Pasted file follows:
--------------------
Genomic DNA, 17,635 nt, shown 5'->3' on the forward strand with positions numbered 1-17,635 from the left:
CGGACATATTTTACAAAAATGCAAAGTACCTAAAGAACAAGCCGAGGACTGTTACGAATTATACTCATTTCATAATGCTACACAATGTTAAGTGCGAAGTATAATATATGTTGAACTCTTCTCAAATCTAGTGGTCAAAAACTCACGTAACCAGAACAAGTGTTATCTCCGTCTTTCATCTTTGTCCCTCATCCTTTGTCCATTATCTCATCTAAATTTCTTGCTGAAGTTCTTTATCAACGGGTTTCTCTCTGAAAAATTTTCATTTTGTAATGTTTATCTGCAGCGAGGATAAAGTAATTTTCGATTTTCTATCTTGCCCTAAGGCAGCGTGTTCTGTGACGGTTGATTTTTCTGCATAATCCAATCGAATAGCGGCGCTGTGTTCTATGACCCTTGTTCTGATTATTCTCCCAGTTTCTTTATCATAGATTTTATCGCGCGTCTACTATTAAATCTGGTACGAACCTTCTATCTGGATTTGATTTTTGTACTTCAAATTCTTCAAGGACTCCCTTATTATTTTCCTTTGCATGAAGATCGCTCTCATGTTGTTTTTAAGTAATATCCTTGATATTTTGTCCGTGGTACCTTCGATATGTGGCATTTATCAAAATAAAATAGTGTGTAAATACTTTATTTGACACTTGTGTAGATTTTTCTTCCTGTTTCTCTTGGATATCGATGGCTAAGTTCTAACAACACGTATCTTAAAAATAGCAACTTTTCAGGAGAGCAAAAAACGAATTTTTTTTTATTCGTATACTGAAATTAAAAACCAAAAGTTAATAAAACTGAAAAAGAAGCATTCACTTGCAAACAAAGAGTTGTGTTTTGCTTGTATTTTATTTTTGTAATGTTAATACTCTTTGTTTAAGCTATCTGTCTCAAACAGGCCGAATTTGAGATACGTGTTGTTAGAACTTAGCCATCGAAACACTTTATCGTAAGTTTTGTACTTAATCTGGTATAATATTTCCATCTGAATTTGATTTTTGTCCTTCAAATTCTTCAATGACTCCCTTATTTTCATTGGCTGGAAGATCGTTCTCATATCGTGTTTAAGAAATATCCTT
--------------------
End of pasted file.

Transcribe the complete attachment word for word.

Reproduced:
Genomic DNA, 17,635 nt, shown 5'->3' on the forward strand with positions numbered 1-17,635 from the left:
CGGACATATTTTACAAAAATGCAAAGTACCTAAAGAACAAGCCGAGGACTGTTACGAATTATACTCATTTCATAATGCTACACAATGTTAAGTGCGAAGTATAATATATGTTGAACTCTTCTCAAATCTAGTGGTCAAAAACTCACGTAACCAGAACAAGTGTTATCTCCGTCTTTCATCTTTGTCCCTCATCCTTTGTCCATTATCTCATCTAAATTTCTTGCTGAAGTTCTTTATCAACGGGTTTCTCTCTGAAAAATTTTCATTTTGTAATGTTTATCTGCAGCGAGGATAAAGTAATTTTCGATTTTCTATCTTGCCCTAAGGCAGCGTGTTCTGTGACGGTTGATTTTTCTGCATAATCCAATCGAATAGCGGCGCTGTGTTCTATGACCCTTGTTCTGATTATTCTCCCAGTTTCTTTATCATAGATTTTATCGCGCGTCTACTATTAAATCTGGTACGAACCTTCTATCTGGATTTGATTTTTGTACTTCAAATTCTTCAAGGACTCCCTTATTATTTTCCTTTGCATGAAGATCGCTCTCATGTTGTTTTTAAGTAATATCCTTGATATTTTGTCCGTGGTACCTTCGATATGTGGCATTTATCAAAATAAAATAGTGTGTAAATACTTTATTTGACACTTGTGTAGATTTTTCTTCCTGTTTCTCTTGGATATCGATGGCTAAGTTCTAACAACACGTATCTTAAAAATAGCAACTTTTCAGGAGAGCAAAAAACGAATTTTTTTTTATTCGTATACTGAAATTAAAAACCAAAAGTTAATAAAACTGAAAAAGAAGCATTCACTTGCAAACAAAGAGTTGTGTTTTGCTTGTATTTTATTTTTGTAATGTTAATACTCTTTGTTTAAGCTATCTGTCTCAAACAGGCCGAATTTGAGATACGTGTTGTTAGAACTTAGCCATCGAAACACTTTATCGTAAGTTTTGTACTTAATCTGGTATAATATTTCCATCTGAATTTGATTTTTGTCCTTCAAATTCTTCAATGACTCCCTTATTTTCATTGGCTGGAAGATCGTTCTCATATCGTGTTTAAGAAATATCCTT